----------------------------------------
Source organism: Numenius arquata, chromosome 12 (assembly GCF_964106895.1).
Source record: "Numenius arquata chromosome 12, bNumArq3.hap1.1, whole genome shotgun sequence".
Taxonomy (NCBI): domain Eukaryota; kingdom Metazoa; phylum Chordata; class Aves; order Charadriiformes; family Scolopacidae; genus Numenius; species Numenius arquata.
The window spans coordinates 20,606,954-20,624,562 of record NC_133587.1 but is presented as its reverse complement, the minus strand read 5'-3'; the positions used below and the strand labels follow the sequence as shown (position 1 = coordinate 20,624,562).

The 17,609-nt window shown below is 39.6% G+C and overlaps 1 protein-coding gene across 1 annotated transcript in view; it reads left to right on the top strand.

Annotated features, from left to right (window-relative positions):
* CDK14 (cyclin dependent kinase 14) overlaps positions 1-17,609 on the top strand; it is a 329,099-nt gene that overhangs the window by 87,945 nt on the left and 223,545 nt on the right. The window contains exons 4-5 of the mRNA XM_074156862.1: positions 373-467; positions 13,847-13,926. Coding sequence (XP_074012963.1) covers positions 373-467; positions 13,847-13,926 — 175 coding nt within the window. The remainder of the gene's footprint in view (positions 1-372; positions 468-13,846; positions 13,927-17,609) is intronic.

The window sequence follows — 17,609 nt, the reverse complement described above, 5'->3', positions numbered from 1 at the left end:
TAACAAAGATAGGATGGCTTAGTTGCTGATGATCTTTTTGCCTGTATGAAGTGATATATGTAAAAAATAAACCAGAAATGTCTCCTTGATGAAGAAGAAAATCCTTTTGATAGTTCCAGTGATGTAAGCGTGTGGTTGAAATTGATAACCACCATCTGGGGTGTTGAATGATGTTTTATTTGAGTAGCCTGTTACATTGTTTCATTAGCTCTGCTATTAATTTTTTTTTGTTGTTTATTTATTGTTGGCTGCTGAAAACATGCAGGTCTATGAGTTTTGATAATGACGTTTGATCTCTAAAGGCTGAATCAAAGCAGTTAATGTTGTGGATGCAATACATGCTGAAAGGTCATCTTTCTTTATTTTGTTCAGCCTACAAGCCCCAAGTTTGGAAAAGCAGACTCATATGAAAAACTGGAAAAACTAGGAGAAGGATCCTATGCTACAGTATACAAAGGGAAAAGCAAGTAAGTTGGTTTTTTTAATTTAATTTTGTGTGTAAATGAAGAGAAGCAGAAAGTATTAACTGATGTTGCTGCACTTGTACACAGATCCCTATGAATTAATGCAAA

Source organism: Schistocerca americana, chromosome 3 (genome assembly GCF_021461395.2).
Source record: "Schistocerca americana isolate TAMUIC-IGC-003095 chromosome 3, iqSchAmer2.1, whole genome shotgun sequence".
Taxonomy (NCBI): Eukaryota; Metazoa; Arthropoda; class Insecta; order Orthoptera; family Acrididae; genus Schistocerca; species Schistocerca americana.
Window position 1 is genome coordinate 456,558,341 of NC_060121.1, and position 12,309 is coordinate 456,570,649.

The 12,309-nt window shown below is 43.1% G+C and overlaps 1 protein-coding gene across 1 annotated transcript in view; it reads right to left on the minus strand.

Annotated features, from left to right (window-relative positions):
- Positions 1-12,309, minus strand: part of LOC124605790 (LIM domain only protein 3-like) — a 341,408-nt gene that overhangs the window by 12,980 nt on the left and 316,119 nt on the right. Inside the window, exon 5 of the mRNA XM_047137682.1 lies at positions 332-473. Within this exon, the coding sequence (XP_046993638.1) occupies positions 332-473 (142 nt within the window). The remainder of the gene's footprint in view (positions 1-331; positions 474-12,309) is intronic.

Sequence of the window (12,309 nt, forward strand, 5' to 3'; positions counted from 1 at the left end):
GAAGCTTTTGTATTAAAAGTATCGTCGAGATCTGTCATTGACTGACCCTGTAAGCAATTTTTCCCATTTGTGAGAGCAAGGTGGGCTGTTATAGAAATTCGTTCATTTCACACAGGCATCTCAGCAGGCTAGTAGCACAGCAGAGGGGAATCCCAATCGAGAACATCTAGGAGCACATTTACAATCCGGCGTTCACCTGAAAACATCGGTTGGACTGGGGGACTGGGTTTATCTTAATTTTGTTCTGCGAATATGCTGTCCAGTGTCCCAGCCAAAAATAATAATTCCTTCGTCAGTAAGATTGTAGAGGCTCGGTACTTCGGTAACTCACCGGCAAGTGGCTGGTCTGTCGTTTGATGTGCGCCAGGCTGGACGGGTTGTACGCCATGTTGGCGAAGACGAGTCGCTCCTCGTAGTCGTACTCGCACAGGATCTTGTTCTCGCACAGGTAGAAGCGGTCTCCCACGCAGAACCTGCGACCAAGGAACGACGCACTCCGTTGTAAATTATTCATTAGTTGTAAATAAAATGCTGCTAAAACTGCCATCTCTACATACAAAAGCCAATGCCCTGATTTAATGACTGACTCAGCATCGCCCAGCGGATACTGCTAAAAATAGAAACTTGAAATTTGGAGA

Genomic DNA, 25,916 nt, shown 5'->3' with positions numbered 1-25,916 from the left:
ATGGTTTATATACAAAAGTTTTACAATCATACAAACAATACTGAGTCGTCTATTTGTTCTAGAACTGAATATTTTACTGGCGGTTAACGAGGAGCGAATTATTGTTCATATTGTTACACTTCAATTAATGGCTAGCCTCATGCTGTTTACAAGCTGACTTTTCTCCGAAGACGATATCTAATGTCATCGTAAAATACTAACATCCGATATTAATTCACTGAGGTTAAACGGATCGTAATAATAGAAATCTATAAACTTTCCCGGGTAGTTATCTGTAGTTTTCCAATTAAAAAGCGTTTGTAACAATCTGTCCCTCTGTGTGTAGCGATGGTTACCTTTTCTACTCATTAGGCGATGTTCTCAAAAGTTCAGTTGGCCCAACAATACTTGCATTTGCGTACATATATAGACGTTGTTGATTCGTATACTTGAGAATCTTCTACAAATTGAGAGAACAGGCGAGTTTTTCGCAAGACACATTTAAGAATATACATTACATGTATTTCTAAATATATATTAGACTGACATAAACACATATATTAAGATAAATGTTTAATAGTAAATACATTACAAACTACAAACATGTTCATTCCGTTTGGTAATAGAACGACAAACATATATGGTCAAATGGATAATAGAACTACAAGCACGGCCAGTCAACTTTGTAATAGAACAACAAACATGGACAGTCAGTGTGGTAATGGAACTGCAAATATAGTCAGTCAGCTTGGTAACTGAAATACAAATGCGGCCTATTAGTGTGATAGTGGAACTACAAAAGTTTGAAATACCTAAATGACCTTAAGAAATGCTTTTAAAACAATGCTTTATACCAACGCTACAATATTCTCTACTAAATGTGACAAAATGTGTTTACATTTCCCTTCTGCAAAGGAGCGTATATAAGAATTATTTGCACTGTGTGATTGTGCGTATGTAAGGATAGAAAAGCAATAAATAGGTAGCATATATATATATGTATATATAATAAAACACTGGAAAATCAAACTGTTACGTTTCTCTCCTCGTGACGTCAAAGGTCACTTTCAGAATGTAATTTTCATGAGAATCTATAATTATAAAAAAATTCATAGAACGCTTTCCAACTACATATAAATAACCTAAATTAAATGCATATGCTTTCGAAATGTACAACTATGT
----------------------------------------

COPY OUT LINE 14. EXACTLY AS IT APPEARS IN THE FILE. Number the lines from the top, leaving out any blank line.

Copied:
The 12,309-nt window shown below is 43.1% G+C and overlaps 1 protein-coding gene across 1 annotated transcript in view; it reads right to left on the minus strand.